President Barack Obama on Friday signed a $10.8 billion transportation bill that extends a "pension-smoothing" provision for another 10 months. In short: companies can delay making mandatory pension contributions, but because those payments are tax-deductible some businesses will pay slightly higher tax bills, which will help pay for the legislation.


The bill essentially allows companies to base their pension liability calculations on the average interest rate over the past 25 years, instead of the past two. The 25-year average is larger, because interest rates were much higher before the financial crisis.

The accounting technique doesn't actually reduce companies' obligations to retirees. Instead, it artificially lowers the present-day value of future liabilities by boosting the interest rate companies use to make that calculation.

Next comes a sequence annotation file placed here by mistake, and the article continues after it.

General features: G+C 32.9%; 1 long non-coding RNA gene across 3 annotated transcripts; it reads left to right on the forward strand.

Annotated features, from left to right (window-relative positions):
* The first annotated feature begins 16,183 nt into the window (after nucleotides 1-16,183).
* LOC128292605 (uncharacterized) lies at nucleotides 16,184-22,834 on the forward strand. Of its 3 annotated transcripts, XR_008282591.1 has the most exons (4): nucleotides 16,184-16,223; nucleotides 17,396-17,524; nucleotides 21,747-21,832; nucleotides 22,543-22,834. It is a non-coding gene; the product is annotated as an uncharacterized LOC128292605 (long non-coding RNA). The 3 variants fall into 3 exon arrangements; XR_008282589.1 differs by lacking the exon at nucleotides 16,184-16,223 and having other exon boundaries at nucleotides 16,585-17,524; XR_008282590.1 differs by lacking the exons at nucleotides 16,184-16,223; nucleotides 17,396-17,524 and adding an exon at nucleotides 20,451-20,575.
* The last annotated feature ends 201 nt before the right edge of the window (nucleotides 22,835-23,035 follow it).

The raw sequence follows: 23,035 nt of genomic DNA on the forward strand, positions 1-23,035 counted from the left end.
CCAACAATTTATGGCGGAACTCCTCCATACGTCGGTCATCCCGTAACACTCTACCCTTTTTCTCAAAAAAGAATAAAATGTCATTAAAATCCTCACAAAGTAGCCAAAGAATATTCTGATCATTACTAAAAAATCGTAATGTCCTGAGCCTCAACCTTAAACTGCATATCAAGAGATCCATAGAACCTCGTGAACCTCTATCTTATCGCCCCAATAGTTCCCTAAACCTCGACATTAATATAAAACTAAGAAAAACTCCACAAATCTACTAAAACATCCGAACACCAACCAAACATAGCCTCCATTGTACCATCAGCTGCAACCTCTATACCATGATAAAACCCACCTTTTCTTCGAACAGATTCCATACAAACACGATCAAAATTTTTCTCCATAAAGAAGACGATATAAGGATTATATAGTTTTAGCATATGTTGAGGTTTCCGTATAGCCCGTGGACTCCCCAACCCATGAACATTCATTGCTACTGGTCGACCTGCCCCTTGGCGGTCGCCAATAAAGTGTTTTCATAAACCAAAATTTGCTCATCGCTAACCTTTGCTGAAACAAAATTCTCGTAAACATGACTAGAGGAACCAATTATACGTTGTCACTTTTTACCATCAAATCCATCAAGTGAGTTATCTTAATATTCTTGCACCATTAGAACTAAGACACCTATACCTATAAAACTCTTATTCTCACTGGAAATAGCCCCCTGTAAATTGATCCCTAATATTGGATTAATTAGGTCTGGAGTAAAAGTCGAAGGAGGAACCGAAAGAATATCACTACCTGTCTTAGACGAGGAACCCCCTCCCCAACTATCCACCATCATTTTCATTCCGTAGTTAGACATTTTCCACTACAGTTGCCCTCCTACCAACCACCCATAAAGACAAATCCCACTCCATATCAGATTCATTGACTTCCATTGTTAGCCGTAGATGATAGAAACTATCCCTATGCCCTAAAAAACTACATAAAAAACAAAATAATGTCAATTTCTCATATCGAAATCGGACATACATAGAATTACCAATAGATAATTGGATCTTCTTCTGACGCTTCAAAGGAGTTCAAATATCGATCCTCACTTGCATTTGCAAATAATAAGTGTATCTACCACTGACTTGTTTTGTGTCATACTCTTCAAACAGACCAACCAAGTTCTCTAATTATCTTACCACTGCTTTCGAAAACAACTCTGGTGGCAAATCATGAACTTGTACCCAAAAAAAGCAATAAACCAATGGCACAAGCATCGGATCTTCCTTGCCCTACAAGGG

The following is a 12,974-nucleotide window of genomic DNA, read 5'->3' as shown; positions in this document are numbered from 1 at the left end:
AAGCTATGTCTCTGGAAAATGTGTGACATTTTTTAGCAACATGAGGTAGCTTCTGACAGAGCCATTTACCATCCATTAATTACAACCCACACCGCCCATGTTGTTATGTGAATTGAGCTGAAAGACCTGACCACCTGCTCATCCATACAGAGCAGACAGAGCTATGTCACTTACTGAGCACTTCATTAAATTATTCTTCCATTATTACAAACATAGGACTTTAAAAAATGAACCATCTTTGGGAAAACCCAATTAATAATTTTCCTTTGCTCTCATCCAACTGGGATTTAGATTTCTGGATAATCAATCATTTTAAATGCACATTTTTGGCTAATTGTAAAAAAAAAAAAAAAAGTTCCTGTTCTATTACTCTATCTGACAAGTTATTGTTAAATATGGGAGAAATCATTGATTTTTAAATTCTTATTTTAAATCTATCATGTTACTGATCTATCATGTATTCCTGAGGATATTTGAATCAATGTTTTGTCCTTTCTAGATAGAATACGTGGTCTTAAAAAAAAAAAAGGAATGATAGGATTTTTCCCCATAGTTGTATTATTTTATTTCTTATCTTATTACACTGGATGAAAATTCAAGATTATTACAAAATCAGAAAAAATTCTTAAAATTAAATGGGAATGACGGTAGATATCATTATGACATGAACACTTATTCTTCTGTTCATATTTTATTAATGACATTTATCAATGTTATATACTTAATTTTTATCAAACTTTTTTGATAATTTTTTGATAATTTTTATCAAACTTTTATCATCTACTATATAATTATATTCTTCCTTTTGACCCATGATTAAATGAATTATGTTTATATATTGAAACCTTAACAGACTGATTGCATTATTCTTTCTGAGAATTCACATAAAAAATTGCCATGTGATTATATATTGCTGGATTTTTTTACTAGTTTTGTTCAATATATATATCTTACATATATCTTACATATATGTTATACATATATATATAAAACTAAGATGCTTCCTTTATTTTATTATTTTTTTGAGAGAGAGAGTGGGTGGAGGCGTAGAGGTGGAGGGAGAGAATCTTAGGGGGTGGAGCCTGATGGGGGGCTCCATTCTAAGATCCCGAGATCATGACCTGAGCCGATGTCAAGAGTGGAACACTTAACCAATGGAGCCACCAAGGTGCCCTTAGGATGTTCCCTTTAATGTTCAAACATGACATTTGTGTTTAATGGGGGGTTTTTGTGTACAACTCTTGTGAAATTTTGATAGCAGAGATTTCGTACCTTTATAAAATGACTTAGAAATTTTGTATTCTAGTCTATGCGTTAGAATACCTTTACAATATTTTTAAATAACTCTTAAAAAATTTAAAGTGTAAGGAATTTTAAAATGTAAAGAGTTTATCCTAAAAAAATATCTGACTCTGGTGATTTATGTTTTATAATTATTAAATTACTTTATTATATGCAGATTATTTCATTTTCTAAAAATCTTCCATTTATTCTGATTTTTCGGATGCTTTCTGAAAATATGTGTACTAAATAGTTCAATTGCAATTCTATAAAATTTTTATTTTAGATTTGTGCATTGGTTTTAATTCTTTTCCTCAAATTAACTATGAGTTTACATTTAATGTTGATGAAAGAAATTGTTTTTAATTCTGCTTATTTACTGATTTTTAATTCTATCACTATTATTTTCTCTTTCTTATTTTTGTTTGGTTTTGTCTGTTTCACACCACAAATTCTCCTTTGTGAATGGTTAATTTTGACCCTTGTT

But the accounting tactic is controversial... "To use the federal pension insurance program to pay for wholly unrelated spending initiatives is just bad public policy," said Brad Belt, former executive director of the Pension Benefit Guaranty Corporation, the government's pension insurer. "It has adverse implications for the funding of corporate pension plans."

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